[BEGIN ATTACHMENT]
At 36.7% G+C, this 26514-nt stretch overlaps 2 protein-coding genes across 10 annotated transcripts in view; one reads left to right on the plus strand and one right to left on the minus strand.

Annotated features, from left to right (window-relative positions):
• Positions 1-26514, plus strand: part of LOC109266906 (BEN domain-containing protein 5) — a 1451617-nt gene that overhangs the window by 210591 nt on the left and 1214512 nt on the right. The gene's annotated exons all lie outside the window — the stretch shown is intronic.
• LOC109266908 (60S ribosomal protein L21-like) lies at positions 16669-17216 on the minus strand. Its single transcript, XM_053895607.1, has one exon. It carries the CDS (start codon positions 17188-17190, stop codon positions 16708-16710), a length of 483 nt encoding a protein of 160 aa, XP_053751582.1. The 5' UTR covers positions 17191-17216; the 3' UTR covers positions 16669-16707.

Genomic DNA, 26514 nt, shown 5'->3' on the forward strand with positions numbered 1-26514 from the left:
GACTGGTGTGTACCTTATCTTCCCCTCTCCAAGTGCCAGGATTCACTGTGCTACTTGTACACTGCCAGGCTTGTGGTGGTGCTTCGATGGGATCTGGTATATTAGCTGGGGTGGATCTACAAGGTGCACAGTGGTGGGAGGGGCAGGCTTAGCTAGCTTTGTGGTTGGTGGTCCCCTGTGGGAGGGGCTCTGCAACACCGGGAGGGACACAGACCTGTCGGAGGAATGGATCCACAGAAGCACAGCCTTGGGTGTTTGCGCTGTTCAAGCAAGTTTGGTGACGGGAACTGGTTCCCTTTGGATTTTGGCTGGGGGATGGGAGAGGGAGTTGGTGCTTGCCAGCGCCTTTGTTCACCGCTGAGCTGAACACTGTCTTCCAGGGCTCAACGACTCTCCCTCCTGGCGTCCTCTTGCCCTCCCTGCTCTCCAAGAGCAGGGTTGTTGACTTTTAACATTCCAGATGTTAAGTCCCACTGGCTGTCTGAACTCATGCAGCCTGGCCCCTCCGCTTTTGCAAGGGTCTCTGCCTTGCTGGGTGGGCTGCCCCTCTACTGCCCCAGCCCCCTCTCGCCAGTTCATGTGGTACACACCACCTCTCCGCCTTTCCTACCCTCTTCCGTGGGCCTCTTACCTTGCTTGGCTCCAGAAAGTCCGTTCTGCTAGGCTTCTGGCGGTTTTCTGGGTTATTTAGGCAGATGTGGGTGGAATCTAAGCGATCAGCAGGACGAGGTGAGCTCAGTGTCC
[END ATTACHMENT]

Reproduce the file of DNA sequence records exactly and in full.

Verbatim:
At 36.7% G+C, this 26514-nt stretch overlaps 2 protein-coding genes across 10 annotated transcripts in view; one reads left to right on the plus strand and one right to left on the minus strand.

Annotated features, from left to right (window-relative positions):
• Positions 1-26514, plus strand: part of LOC109266906 (BEN domain-containing protein 5) — a 1451617-nt gene that overhangs the window by 210591 nt on the left and 1214512 nt on the right. The gene's annotated exons all lie outside the window — the stretch shown is intronic.
• LOC109266908 (60S ribosomal protein L21-like) lies at positions 16669-17216 on the minus strand. Its single transcript, XM_053895607.1, has one exon. It carries the CDS (start codon positions 17188-17190, stop codon positions 16708-16710), a length of 483 nt encoding a protein of 160 aa, XP_053751582.1. The 5' UTR covers positions 17191-17216; the 3' UTR covers positions 16669-16707.

Genomic DNA, 26514 nt, shown 5'->3' on the forward strand with positions numbered 1-26514 from the left:
GACTGGTGTGTACCTTATCTTCCCCTCTCCAAGTGCCAGGATTCACTGTGCTACTTGTACACTGCCAGGCTTGTGGTGGTGCTTCGATGGGATCTGGTATATTAGCTGGGGTGGATCTACAAGGTGCACAGTGGTGGGAGGGGCAGGCTTAGCTAGCTTTGTGGTTGGTGGTCCCCTGTGGGAGGGGCTCTGCAACACCGGGAGGGACACAGACCTGTCGGAGGAATGGATCCACAGAAGCACAGCCTTGGGTGTTTGCGCTGTTCAAGCAAGTTTGGTGACGGGAACTGGTTCCCTTTGGATTTTGGCTGGGGGATGGGAGAGGGAGTTGGTGCTTGCCAGCGCCTTTGTTCACCGCTGAGCTGAACACTGTCTTCCAGGGCTCAACGACTCTCCCTCCTGGCGTCCTCTTGCCCTCCCTGCTCTCCAAGAGCAGGGTTGTTGACTTTTAACATTCCAGATGTTAAGTCCCACTGGCTGTCTGAACTCATGCAGCCTGGCCCCTCCGCTTTTGCAAGGGTCTCTGCCTTGCTGGGTGGGCTGCCCCTCTACTGCCCCAGCCCCCTCTCGCCAGTTCATGTGGTACACACCACCTCTCCGCCTTTCCTACCCTCTTCCGTGGGCCTCTTACCTTGCTTGGCTCCAGAAAGTCCGTTCTGCTAGGCTTCTGGCGGTTTTCTGGGTTATTTAGGCAGATGTGGGTGGAATCTAAGCGATCAGCAGGACGAGGTGAGCTCAGTGTCC